Writing power curves in LitRPG/GameLit

I’m knee-deep in Crematoria Online book two at the moment, and one of the main concerns I had was making sure that the progression of statistics was consistent, meaningful, and fun. Making them foolproof on the author’s part was also important, because he is an accomplished fool.

So I put my Excel-fu to good use and made a spreadsheet.

I’m sharing my learnings, because I feel like the math/stats aspect of writing GameLit/LitRPG is not something narrative-focused writers come to easily. So this might help.

You can automate your statistics in a way that makes sure your characters will always be getting level-appropriate gear. It’s as easy as putting your character’s level into a cell, choosing the rarity, and boom – your spreadsheet will pop out appropriate stats for that piece of gear.

The best part? Once you’ve set this up, you can use it for your entire series. I wish I’d done this before publishing Rise of the Crimson Order!

First up, you need to esatblish three elements in a single worksheet:

A table of levels and default stat growth

For thes above dummy stats (none of these are what I used for Crematoria Online), I chose an arbitrary formula: Primary Stat = Level*2.5. You can choose absolutely any formula that fits with your intended power curve.

Next, you need a table of gear rarities and the effects those rarities have on the stats of the items

Once again, these values are arbitrary. Choose your own values that will work for your world.

Lastly, you need a table of equipment slots and their gear weightings

A piece of chest armor won’t have the same stats as a pair of gloves, or a necklace, or a pair of boots. These stat weightings are designed to give some variance in the actual stats on the items, so they feel more appropriate.

Once you’ve set all of these tables up with your own data, now you can create your gear generator. You could do it on the same worksheet as your stat tables, but I like to keep them separate. It’s much cleaner.

Here’s where the fun starts.

You’re going to need to harness the power of VLookup to get this working. Once you get the hang of it, you’ll realise just how powerful Microsoft Excel is even without getting into the realm of macros. Here’s the Microsoft page on the function, but there are heaps of resources out there that will help you learn it.

There are four main elements to your gear generator that you need to understand before proceeding:

  • Blue – These cells require Data Validation. Set these up as a drop-down list, so that values from your table of gear rarities and table of equipment slots are selectable.
  • Grey – this is free text, but you’ll only be putting your numeric level numbers in here
  • Yellow – VLookup. These cells are there to grab the modifiers and stat weightings you’ve put into your raw data tables so you can use them in formulas here.
  • Green – formulas. This is the nuts and bolts of how your stat score will be generated. Without the above three types of cells set up, the formulas won’t work.

The VLookup can get a little tricky, so I’ll break down what I’ve done. For the yellow cell next to Weighting I want my spreadsheet to automatically change the weighting whenever I choose an equipment slot.

This is the formula: =VLOOKUP(C2, Ref!N2:O14, 2, 0)

Double dutch, right?

Let me break it down.

  • C2 is our reference cell. This is what the VLookup function looks at to determine what other value is should display. In this case, it’s looking at the cell containing Head.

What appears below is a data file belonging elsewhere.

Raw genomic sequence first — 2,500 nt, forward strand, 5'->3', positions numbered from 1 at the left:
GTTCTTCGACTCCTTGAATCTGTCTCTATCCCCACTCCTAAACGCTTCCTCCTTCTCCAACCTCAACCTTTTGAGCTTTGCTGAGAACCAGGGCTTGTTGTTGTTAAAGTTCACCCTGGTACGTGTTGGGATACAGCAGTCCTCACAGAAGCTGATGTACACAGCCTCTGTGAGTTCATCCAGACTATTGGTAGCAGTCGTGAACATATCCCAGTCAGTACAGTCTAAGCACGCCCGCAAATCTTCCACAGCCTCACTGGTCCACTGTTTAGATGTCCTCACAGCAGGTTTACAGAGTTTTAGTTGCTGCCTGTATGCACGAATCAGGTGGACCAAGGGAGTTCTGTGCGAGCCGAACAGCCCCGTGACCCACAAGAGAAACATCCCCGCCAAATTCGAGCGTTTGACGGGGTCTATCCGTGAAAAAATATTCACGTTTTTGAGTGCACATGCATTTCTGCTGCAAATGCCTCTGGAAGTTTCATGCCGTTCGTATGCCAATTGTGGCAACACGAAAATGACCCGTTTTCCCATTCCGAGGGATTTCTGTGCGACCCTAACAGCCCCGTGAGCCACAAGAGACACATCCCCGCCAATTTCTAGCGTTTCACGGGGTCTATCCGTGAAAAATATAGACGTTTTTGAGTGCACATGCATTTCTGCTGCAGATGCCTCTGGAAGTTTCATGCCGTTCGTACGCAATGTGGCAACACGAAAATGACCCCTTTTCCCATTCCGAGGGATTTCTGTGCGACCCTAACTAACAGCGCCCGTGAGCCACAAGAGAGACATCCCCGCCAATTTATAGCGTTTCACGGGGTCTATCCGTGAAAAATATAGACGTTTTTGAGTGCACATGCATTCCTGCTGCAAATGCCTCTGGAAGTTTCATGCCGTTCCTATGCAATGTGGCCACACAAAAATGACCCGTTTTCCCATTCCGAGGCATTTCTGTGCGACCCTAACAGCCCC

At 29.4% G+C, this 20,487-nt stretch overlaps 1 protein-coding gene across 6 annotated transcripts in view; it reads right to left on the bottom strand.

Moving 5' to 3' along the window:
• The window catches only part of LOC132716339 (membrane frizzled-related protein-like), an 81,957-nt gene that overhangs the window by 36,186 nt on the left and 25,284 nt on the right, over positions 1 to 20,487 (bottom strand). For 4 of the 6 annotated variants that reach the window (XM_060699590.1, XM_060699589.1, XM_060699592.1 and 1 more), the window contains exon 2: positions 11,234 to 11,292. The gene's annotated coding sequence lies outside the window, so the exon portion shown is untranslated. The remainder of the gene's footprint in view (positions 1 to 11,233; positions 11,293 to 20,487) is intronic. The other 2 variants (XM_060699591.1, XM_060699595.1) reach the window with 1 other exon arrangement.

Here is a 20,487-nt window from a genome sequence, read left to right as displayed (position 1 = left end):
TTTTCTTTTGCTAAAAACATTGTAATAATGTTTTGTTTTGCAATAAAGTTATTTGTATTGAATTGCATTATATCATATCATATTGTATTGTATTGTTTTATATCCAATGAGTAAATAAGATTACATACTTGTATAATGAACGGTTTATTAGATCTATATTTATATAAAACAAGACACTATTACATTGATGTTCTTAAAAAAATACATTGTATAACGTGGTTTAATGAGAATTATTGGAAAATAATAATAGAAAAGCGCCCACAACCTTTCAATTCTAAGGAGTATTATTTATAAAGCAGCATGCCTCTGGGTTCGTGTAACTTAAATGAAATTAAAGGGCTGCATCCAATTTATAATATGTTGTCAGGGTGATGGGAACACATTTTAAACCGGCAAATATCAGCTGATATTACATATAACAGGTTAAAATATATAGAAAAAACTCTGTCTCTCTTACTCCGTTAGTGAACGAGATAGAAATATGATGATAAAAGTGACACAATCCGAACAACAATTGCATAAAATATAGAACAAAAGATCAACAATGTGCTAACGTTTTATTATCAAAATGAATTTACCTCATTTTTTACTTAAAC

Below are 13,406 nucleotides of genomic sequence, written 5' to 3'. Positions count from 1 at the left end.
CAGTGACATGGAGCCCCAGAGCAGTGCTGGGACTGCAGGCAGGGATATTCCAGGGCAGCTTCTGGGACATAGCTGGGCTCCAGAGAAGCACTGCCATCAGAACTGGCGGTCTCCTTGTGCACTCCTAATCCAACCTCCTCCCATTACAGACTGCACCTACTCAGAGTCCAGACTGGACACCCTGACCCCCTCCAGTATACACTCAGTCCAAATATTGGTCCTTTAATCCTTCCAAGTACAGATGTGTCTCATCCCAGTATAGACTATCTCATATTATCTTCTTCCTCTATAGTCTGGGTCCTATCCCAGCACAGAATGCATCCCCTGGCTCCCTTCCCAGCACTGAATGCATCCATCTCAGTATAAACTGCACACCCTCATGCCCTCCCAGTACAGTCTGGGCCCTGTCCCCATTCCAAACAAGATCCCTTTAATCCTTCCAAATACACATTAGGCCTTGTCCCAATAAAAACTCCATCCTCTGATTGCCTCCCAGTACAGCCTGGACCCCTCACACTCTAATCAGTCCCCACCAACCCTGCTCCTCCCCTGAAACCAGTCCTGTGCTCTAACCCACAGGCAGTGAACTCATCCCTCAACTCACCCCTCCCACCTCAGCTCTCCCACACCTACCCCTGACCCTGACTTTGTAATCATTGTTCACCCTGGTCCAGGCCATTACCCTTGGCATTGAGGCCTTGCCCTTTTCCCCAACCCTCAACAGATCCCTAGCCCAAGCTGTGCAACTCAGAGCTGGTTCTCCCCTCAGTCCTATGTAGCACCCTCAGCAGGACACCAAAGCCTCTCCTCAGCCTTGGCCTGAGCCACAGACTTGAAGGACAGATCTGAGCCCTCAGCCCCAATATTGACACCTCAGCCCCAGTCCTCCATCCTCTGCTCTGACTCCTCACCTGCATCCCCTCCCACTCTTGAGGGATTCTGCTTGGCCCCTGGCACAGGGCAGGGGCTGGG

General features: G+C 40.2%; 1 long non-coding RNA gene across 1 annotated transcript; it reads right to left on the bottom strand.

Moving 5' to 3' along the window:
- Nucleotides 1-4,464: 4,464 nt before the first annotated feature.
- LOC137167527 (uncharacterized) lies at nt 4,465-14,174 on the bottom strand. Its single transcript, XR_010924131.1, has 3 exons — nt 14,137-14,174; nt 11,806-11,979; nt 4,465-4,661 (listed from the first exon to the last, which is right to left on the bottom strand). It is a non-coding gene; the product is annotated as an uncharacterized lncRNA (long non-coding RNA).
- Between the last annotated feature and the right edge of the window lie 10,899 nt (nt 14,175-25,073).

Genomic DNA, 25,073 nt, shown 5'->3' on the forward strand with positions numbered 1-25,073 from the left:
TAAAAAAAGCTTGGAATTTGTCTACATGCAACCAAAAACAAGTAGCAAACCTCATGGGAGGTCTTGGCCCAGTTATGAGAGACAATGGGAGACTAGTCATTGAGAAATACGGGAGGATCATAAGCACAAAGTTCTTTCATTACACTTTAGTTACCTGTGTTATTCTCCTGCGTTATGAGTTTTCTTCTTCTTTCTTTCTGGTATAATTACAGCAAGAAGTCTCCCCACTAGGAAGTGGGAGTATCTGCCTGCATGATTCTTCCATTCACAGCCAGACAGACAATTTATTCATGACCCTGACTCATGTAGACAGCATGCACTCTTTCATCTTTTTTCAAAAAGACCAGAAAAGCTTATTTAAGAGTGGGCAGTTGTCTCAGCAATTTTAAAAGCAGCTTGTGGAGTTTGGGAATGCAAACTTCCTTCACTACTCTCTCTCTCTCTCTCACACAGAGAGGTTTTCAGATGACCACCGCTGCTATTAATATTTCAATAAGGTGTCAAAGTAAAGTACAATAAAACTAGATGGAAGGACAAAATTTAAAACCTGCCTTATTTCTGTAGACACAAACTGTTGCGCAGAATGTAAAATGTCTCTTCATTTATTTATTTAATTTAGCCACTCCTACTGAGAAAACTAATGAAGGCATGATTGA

• Ref!N2:O14 is an absolute reference to a table selection. It encompasses two columns – N & O, and continues from row 2 to row 14.
  • 2 refers to which column in the defined table we want our VLookup to display once it finds the value in C2. The cell values such as Head, Chest etc are column 1. Our stat weightings are column 2, and the weighting is what we want to display.
  • 0 refers to whether we want an approximate match, or an exact match. We want to be exact, so we choose 0 = FALSE.

For the modifier VLookups, I have directed my spreadsheet to look at the cell next to Rarity instead of the gear slot cell. You should be able to set this up yourself now.

If you get those working, your spreadsheet is going to sing.

Once your drop-down lists have been set up, and your VLookups are working, you can now start on the formulas to calculate your gear attributes.


The 2.5 in the above formula matches the *2.5 I used in my original table of levels and primary stat calculations. If your stats grow at different rates (eg, health grows faster or has a more complex calculation behind it) then you’ll need to alter this final formula to suit.

These calculations are subjective, and the ones I’ve used in these examples are just examples. Play around a bit and make sure your math matches your story!

So now that it’s all done, here’s a couple of examples of the output.

A pair of max-level Rare legs

A pair of max-level Epic legs

Once the gear is generated, I play around with the stats a little before putting them in the book.

Placeholder Rare Legs
Requires Level 20
Armor: 60
Stamina: 54
Strength: 45
Block: 28
Thorns: 15


Placeholder Epic Legs
Requires Level 20
Armor: 75
Stamina: 57
Strength: 54
Block: 36
Thorns: 19

As you can see there, the stats don’t exactly match the output of the spreadsheet, and I’ve done this intentionally. There’s always a level of randomness to stat generation in most games, and I like to make sure there’s an element of variance in my books too.

So there you have it. Go forth and create your own power curve spreadsheets if you like, share it around, and let’s demystify this element of GameLit/LitRPG writing!


Published by Matthew J. Barbeler

Matthew J. Barbeler writes dark fiction to die for.

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